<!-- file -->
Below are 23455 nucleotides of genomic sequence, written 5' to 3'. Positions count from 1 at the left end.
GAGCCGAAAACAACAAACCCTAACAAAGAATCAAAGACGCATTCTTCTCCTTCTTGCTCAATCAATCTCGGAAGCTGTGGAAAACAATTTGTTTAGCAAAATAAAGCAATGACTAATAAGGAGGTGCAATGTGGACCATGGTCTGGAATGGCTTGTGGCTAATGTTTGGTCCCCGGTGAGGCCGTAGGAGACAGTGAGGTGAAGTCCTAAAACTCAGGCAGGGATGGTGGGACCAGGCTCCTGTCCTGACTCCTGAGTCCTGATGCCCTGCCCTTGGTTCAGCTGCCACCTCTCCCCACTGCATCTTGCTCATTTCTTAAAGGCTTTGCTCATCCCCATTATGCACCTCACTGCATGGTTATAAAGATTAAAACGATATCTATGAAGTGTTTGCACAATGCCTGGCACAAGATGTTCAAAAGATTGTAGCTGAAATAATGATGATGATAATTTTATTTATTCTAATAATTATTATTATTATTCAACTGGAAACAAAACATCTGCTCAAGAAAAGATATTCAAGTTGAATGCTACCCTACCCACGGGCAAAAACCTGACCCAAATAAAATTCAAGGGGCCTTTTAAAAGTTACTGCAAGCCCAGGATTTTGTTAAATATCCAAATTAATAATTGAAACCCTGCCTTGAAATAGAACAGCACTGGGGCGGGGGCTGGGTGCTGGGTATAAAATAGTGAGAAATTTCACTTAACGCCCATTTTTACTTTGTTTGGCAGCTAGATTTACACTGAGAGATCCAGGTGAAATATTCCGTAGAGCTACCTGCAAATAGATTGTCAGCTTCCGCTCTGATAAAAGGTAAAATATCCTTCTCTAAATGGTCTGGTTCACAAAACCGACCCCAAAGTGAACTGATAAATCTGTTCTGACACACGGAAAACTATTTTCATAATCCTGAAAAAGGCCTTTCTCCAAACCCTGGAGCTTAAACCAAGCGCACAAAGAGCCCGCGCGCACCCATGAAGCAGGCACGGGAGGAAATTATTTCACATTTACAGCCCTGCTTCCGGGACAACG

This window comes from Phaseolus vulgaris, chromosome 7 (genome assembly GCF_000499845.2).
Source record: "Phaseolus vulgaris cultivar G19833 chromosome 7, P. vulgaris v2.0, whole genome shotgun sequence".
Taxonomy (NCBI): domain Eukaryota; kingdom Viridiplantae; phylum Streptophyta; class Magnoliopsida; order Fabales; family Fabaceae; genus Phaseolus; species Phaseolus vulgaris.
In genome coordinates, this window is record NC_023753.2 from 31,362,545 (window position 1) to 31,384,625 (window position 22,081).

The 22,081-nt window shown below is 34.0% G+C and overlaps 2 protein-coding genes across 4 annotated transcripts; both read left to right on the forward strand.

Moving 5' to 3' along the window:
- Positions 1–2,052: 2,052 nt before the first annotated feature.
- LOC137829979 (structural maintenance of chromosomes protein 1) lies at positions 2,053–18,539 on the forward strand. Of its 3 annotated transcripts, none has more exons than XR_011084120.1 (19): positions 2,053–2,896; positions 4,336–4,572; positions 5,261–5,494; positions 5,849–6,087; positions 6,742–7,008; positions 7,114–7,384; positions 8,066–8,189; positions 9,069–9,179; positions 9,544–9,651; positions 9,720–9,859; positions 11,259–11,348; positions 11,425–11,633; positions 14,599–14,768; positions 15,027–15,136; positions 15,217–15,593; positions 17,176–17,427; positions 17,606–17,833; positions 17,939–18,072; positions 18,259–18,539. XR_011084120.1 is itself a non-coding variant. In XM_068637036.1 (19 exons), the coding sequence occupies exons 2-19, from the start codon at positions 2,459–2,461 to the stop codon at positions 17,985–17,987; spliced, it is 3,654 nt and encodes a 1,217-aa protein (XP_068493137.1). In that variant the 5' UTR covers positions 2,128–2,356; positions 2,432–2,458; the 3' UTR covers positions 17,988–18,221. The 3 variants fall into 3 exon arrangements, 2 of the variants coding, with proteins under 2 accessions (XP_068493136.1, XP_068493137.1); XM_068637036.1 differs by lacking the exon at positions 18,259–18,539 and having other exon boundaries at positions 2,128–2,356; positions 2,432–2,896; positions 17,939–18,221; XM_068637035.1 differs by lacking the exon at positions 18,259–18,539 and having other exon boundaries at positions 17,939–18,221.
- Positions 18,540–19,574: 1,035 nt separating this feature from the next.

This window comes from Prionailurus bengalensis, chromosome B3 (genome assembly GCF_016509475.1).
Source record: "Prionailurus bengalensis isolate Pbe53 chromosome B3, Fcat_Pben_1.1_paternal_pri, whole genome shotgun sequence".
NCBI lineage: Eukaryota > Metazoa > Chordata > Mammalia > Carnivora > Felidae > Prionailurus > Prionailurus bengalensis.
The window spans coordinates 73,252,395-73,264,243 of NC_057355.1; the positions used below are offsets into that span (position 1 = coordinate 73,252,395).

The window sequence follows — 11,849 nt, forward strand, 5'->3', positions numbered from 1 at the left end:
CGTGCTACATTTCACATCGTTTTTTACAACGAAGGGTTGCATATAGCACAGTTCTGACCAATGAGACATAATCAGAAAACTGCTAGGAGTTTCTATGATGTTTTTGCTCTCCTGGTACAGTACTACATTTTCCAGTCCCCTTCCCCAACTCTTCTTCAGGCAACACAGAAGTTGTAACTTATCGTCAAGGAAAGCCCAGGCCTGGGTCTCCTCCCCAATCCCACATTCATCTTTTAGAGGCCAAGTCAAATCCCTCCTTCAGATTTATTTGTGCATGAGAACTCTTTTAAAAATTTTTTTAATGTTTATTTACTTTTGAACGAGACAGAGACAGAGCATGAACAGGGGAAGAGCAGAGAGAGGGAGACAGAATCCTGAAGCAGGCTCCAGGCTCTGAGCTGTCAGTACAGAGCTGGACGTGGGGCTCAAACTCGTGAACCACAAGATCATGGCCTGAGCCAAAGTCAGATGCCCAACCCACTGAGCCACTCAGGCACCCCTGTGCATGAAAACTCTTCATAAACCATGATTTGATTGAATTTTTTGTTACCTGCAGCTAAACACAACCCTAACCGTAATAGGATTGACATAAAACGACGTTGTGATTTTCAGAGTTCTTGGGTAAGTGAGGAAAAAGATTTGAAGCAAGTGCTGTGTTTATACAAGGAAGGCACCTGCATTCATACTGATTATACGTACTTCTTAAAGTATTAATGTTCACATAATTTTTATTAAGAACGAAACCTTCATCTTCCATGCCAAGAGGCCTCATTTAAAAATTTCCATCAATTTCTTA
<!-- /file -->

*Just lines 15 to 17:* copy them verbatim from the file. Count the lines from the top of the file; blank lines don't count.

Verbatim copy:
The window spans coordinates 73,252,395-73,264,243 of NC_057355.1; the positions used below are offsets into that span (position 1 = coordinate 73,252,395).

The window sequence follows — 11,849 nt, forward strand, 5'->3', positions numbered from 1 at the left end:
CGTGCTACATTTCACATCGTTTTTTACAACGAAGGGTTGCATATAGCACAGTTCTGACCAATGAGACATAATCAGAAAACTGCTAGGAGTTTCTATGATGTTTTTGCTCTCCTGGTACAGTACTACATTTTCCAGTCCCCTTCCCCAACTCTTCTTCAGGCAACACAGAAGTTGTAACTTATCGTCAAGGAAAGCCCAGGCCTGGGTCTCCTCCCCAATCCCACATTCATCTTTTAGAGGCCAAGTCAAATCCCTCCTTCAGATTTATTTGTGCATGAGAACTCTTTTAAAAATTTTTTTAATGTTTATTTACTTTTGAACGAGACAGAGACAGAGCATGAACAGGGGAAGAGCAGAGAGAGGGAGACAGAATCCTGAAGCAGGCTCCAGGCTCTGAGCTGTCAGTACAGAGCTGGACGTGGGGCTCAAACTCGTGAACCACAAGATCATGGCCTGAGCCAAAGTCAGATGCCCAACCCACTGAGCCACTCAGGCACCCCTGTGCATGAAAACTCTTCATAAACCATGATTTGATTGAATTTTTTGTTACCTGCAGCTAAACACAACCCTAACCGTAATAGGATTGACATAAAACGACGTTGTGATTTTCAGAGTTCTTGGGTAAGTGAGGAAAAAGATTTGAAGCAAGTGCTGTGTTTATACAAGGAAGGCACCTGCATTCATACTGATTATACGTACTTCTTAAAGTATTAATGTTCACATAATTTTTATTAAGAACGAAACCTTCATCTTCCATGCCAAGAGGCCTCATTTAAAAATTTCCATCAATTTCTTA